Traditional African Houses

In our Footprints On Our Land (South African History studies), we have joined the 1820 British Settlers who settled along the Eastern Frontier, to the land where the Xhosa people lived.

The frontier with allotted farms, c. 1835

The frontier with allotted farms, c. 1835 (Photo credit: Wikipedia)

This section of History covers aspects of the Frontier Wars between the Xhosa and the settlers and the British government.

Tensions were so great that a neutral territory was created between the Great Fish River and the Kei River to prevent the Xhosa crossing over to steal cattle and burn settler farms, and the retaliatory raids to recapture stolen cattle.

These issues come to life as I read wonderful living books, and our current story “Strangers in the Land“.

While I read, my young daughter cut and created these African homes from postcards that I had collected long ago in my teaching days.

She displayed all the different houses on the bookshelf, each house in its own ‘village’, separated by a book pulled out slightly.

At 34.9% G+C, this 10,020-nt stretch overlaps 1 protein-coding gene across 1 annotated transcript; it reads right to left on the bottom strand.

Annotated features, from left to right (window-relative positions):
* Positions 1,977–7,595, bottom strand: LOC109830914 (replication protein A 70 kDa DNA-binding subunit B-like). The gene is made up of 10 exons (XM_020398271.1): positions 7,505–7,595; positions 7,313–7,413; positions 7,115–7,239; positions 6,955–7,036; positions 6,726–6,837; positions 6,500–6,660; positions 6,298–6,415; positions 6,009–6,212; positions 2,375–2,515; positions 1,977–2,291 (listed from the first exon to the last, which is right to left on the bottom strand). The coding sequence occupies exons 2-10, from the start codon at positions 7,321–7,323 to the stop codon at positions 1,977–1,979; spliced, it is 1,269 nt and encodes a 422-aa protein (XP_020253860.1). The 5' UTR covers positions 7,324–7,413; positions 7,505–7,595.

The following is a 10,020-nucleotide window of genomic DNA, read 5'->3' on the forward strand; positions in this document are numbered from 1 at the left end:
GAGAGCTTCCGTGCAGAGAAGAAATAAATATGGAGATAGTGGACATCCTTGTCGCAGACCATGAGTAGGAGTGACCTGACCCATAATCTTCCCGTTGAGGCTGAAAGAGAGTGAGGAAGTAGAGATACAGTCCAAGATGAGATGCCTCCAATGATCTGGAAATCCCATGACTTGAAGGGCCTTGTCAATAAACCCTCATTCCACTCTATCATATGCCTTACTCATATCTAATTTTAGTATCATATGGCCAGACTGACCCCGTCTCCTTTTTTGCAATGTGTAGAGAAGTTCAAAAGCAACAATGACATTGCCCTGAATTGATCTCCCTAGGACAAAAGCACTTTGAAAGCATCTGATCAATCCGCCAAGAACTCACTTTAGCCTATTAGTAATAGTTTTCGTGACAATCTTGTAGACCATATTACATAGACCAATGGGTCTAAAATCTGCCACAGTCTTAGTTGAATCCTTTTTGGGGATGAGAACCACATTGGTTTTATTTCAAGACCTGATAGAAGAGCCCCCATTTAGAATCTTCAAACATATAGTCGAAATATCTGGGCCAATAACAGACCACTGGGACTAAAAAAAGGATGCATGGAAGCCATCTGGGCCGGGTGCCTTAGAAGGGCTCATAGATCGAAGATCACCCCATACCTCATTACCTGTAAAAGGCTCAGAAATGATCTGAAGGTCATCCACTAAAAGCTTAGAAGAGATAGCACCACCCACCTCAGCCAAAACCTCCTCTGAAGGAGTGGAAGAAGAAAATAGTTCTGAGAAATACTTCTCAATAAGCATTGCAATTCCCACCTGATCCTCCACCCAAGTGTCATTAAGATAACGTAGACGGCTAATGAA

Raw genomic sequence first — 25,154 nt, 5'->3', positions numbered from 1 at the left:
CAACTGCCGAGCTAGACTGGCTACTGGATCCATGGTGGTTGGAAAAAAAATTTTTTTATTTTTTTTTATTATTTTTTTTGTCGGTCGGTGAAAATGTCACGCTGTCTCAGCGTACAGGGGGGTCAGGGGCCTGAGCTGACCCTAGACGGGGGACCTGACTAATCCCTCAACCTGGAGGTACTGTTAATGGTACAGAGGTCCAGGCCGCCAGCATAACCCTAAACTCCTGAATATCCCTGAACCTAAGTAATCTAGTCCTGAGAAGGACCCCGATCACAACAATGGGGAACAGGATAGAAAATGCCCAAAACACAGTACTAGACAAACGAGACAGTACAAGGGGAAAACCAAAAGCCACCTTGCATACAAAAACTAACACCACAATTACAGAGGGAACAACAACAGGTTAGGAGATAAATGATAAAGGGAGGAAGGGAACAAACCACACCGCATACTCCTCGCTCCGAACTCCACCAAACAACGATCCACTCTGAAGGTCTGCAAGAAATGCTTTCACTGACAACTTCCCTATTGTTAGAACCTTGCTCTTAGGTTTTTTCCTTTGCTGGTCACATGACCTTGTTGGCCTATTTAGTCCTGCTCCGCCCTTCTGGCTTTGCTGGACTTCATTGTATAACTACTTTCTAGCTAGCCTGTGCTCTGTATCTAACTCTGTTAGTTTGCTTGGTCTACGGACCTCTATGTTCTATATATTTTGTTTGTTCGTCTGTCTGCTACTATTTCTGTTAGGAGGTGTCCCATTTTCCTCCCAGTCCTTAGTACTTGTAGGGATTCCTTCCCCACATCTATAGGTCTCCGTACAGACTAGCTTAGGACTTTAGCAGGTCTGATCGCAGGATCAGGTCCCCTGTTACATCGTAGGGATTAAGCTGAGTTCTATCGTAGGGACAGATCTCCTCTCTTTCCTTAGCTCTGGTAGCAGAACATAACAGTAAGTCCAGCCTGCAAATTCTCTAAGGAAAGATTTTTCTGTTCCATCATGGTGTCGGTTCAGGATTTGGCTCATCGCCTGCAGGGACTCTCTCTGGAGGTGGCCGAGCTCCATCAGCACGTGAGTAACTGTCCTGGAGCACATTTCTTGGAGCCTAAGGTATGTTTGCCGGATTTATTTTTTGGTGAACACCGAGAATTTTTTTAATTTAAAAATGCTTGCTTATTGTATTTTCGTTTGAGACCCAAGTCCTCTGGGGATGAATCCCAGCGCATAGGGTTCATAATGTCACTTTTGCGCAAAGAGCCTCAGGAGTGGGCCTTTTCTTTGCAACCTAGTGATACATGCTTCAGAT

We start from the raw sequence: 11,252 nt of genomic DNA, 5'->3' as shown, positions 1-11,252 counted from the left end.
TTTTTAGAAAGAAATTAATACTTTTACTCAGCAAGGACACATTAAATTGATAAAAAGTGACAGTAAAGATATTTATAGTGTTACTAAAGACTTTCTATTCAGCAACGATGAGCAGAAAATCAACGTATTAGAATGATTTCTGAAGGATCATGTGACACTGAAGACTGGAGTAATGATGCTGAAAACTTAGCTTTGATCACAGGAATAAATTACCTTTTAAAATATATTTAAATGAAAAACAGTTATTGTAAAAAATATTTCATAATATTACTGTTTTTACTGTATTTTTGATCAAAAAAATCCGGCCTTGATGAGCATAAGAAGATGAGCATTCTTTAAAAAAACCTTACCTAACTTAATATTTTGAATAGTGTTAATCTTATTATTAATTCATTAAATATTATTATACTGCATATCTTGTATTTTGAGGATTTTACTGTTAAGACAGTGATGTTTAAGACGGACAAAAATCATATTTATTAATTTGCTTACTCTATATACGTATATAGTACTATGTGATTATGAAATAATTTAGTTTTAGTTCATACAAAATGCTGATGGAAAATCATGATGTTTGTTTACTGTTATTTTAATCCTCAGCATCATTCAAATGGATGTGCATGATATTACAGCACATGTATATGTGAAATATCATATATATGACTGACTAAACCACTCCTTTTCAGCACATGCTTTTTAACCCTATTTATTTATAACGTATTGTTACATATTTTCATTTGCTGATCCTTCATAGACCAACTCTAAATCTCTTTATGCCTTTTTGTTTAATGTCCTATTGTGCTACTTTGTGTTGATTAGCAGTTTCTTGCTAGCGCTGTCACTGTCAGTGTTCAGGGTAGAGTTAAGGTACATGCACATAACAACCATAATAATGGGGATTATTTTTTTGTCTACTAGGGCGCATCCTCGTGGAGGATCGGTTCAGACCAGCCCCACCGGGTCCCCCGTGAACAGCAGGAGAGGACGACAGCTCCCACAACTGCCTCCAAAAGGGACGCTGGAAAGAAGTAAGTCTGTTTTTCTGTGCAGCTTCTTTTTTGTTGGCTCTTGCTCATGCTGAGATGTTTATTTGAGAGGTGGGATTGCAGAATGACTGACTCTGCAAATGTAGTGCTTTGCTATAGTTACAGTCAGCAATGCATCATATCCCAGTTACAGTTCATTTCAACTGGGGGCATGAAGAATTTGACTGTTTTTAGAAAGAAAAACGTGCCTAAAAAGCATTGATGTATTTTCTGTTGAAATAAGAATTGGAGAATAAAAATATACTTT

We will focus on the Zulu in the next theme. This is what their traditional house looks like.Many of my readers may have seen the brightly colored, geometric designs the Ndebele use to decorate their homes on African-themed designs.  Theirs is truly the most colorful homes!

Below is a Venda home, also painted and decorated, but they use more earthy, natural colored paints.

And this Sotho house completes this collection:

Blessings,

Fun History!

What a shock my kids had when I walked into the room like this!

(Excuse the slightly blurred photo.  My 10-year-old was giggling too much to focus the camera properly!)

It was a great way to introduce the British Occupation at the Cape and the 1820 British Settlers for our Footprints On Our Land history curriculum.